Dr. Ellwein: The electric motors of the pumps or compressors could be physically damaged or destroyed. This is very different to an office environment, where a backup can usually be restored in order to limit the damage. With pumps and compressors, the machine may break down completely – which can result in considerable problems if the replacement times are long. It is also conceivable that selective excitation using a frequency converter (in other words, rapidly increasing and decreasing the rotational speed) could cause a machine to make pipes vibrate, leading to damage and leaks.

What exactly do you have to destroy, or do to the machine to achieve this?

Dr. Ellwein: Critical rotation speeds due to the specified frequencies, overheating of the motor as a result of deliberate undervoltage or mechanical damage by switching the machine on and off too quickly – these are all conceivable forms of attack.

How does the attacker get inside the plant? Isn’t the entire equipment protected?

Dr. Ellwein: A lot of the equipment is very comprehensively and competently protected, of course. However, our investigations have also revealed networked plants with no protection whatsoever. If the original access data (user name and password) for logging in over the Internet haven’t been changed and the manufacturer’s defaults are still active, the plant is at great risk. For many operators, dealing with IT security is a huge challenge.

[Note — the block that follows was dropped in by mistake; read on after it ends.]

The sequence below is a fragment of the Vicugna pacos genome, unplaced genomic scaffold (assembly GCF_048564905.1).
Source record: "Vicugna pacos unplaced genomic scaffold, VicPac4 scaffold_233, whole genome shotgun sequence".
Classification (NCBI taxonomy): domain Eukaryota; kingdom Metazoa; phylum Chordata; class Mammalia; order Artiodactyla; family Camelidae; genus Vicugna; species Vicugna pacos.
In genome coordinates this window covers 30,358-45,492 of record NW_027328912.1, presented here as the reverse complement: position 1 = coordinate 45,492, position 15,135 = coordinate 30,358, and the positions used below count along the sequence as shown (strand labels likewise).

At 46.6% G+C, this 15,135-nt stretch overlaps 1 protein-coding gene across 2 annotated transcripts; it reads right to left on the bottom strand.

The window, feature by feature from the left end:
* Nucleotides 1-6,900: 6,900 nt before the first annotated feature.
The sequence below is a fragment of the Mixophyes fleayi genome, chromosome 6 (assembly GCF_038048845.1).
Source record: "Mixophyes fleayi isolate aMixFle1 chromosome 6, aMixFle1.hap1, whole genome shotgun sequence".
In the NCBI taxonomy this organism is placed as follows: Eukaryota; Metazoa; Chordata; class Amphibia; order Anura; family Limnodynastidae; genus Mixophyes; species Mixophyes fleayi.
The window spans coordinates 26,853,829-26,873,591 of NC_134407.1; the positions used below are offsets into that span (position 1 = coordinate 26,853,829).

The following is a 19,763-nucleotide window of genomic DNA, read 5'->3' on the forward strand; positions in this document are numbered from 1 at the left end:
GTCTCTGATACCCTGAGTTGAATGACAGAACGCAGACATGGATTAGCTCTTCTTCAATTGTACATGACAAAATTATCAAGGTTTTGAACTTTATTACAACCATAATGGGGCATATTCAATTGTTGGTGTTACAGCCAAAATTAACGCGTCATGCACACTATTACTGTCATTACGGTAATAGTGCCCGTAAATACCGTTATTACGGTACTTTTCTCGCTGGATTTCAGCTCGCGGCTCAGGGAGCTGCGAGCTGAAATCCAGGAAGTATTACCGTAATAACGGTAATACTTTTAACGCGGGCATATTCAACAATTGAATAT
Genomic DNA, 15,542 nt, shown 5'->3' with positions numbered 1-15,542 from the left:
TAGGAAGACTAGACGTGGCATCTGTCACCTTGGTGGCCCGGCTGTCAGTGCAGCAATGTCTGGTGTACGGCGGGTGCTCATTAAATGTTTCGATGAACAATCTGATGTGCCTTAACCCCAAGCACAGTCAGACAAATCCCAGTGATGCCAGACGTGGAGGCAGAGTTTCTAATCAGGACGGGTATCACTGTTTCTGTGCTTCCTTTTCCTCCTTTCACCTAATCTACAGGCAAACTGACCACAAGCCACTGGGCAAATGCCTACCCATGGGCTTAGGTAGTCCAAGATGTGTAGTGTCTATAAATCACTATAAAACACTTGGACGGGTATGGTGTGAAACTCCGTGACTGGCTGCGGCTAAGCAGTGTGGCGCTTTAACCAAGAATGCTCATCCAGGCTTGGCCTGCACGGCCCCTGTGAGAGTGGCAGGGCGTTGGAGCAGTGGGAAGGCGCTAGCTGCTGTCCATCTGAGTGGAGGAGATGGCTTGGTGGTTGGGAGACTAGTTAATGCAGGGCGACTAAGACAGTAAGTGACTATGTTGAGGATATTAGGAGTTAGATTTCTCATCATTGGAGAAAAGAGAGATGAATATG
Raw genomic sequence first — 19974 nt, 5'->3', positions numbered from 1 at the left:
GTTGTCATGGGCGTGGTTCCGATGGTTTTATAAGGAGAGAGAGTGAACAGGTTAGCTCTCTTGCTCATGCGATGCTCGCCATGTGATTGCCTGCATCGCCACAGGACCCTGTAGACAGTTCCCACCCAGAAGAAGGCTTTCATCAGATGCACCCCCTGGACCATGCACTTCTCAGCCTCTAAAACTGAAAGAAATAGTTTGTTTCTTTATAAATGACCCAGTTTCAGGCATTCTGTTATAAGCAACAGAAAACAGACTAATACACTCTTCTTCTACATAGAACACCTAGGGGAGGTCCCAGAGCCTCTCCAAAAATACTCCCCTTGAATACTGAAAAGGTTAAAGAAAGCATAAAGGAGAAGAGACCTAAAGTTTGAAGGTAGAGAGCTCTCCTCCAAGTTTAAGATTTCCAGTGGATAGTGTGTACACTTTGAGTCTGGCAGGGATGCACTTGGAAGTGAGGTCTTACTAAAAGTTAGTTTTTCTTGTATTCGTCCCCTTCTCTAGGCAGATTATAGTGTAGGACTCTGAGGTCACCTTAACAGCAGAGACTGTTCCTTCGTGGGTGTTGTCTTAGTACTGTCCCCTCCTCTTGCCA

What was it that provided the impetus for the joint research project?

Dr. Ellwein: Kriwan has specialised in machine protection for almost 50 years now and is a longstanding partner of many large OEMs. Previously, the focus was primarily on protecting machines against overload or excessive temperatures. We have now developed a number of concepts that will enable us to use our electrical engineering expertise and our knowledge of machine protection to also offer protection against cyber attacks. Experience shows that these new approaches are equally able to resolve some of the problems that arise with IT security in an office environment (e.g. installing updates on the machine). Kriwan has filed six patents relating to cyber security during the last few years.

When do you expect to have marketable results?

Dr. Ellwein: The research project I described is set to run for three years. However, we’ve already incorporated other technologies for communicating securely on the Internet into our current products.

Are you also factoring in other peripheral components such as valves, which could indirectly cause the pumps to be damaged due to improper control?

Dr. Ellwein: We regard this as an important topic. Although there are no specific projects dealing with this at present, we are starting to give thought to it at a higher system level with an increasing number of OEMs. Both IT protection and energy-efficient control are key objectives.

Dr. Christian Ellwein, Managing Director, Kriwan

Author: Michael Neidhöfer

Vice President Sales & Marketing,